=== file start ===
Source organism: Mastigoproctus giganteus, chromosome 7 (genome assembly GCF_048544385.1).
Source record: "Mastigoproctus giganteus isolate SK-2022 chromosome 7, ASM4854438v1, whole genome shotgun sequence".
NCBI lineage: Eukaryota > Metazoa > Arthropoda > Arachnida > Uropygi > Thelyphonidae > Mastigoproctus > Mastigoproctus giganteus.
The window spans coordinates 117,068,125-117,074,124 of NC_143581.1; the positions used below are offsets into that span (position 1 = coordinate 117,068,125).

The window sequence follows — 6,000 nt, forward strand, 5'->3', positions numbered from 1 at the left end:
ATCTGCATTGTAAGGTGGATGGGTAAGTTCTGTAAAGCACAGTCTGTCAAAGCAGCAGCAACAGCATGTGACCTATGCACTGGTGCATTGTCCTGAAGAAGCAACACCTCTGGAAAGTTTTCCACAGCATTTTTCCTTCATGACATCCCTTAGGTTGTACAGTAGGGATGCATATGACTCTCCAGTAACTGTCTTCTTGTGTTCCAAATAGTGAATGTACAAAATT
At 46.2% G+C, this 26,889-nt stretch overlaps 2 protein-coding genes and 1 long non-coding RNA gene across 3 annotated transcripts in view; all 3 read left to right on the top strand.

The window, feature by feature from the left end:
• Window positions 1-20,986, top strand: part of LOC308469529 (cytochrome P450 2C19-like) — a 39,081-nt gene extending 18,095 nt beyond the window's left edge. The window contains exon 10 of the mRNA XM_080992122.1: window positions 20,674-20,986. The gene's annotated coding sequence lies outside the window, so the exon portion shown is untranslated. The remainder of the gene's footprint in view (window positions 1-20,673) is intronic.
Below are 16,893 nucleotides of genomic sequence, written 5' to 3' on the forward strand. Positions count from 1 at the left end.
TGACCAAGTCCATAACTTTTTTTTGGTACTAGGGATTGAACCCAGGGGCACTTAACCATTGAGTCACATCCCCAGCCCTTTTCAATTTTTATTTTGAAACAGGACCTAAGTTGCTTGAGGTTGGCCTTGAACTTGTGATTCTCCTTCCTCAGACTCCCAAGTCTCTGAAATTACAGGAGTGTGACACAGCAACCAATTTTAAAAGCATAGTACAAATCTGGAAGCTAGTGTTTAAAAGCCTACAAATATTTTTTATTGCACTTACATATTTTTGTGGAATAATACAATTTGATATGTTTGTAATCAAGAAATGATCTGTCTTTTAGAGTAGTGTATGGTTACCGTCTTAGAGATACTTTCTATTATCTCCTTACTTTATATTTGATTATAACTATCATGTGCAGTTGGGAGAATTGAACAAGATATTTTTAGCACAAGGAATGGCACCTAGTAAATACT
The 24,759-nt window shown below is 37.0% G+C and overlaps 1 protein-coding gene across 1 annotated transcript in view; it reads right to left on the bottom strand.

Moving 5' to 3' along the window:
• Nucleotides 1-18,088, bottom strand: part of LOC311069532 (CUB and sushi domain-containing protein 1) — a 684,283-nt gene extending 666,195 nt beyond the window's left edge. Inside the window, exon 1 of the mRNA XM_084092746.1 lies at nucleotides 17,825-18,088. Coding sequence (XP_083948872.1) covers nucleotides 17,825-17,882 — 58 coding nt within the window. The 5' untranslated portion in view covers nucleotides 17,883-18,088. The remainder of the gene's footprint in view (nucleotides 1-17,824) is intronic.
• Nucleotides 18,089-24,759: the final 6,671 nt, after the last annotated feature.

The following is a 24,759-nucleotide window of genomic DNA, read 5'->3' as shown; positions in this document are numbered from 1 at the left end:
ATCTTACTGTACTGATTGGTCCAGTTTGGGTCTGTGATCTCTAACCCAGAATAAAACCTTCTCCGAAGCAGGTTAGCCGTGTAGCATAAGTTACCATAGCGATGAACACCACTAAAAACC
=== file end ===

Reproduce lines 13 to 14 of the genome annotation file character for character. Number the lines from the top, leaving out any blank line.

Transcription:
Moving 5' to 3' along the window:
• Nucleotides 1-18,088, bottom strand: part of LOC311069532 (CUB and sushi domain-containing protein 1) — a 684,283-nt gene extending 666,195 nt beyond the window's left edge. Inside the window, exon 1 of the mRNA XM_084092746.1 lies at nucleotides 17,825-18,088. Coding sequence (XP_083948872.1) covers nucleotides 17,825-17,882 — 58 coding nt within the window. The 5' untranslated portion in view covers nucleotides 17,883-18,088. The remainder of the gene's footprint in view (nucleotides 1-17,824) is intronic.